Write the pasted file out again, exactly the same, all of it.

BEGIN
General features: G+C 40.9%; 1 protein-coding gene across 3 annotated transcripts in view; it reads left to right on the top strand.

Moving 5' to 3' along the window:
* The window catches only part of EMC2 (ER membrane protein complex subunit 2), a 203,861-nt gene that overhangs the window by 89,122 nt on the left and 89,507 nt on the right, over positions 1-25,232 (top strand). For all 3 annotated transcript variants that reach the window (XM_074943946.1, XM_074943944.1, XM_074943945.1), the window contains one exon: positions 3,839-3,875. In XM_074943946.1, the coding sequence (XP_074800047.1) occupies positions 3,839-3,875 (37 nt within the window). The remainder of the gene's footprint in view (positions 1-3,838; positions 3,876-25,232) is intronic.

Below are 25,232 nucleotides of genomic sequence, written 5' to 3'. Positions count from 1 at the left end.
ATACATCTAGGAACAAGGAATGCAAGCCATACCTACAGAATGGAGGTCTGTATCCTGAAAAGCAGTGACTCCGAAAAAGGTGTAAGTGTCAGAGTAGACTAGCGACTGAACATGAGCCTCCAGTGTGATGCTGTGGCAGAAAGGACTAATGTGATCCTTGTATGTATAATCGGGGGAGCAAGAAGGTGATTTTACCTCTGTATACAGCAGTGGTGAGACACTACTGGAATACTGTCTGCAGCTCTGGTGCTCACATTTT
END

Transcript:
General features: G+C 40.9%; 1 protein-coding gene across 3 annotated transcripts in view; it reads left to right on the top strand.

Moving 5' to 3' along the window:
* The window catches only part of EMC2 (ER membrane protein complex subunit 2), a 203,861-nt gene that overhangs the window by 89,122 nt on the left and 89,507 nt on the right, over positions 1-25,232 (top strand). For all 3 annotated transcript variants that reach the window (XM_074943946.1, XM_074943944.1, XM_074943945.1), the window contains one exon: positions 3,839-3,875. In XM_074943946.1, the coding sequence (XP_074800047.1) occupies positions 3,839-3,875 (37 nt within the window). The remainder of the gene's footprint in view (positions 1-3,838; positions 3,876-25,232) is intronic.

Below are 25,232 nucleotides of genomic sequence, written 5' to 3'. Positions count from 1 at the left end.
ATACATCTAGGAACAAGGAATGCAAGCCATACCTACAGAATGGAGGTCTGTATCCTGAAAAGCAGTGACTCCGAAAAAGGTGTAAGTGTCAGAGTAGACTAGCGACTGAACATGAGCCTCCAGTGTGATGCTGTGGCAGAAAGGACTAATGTGATCCTTGTATGTATAATCGGGGGAGCAAGAAGGTGATTTTACCTCTGTATACAGCAGTGGTGAGACACTACTGGAATACTGTCTGCAGCTCTGGTGCTCACATTTT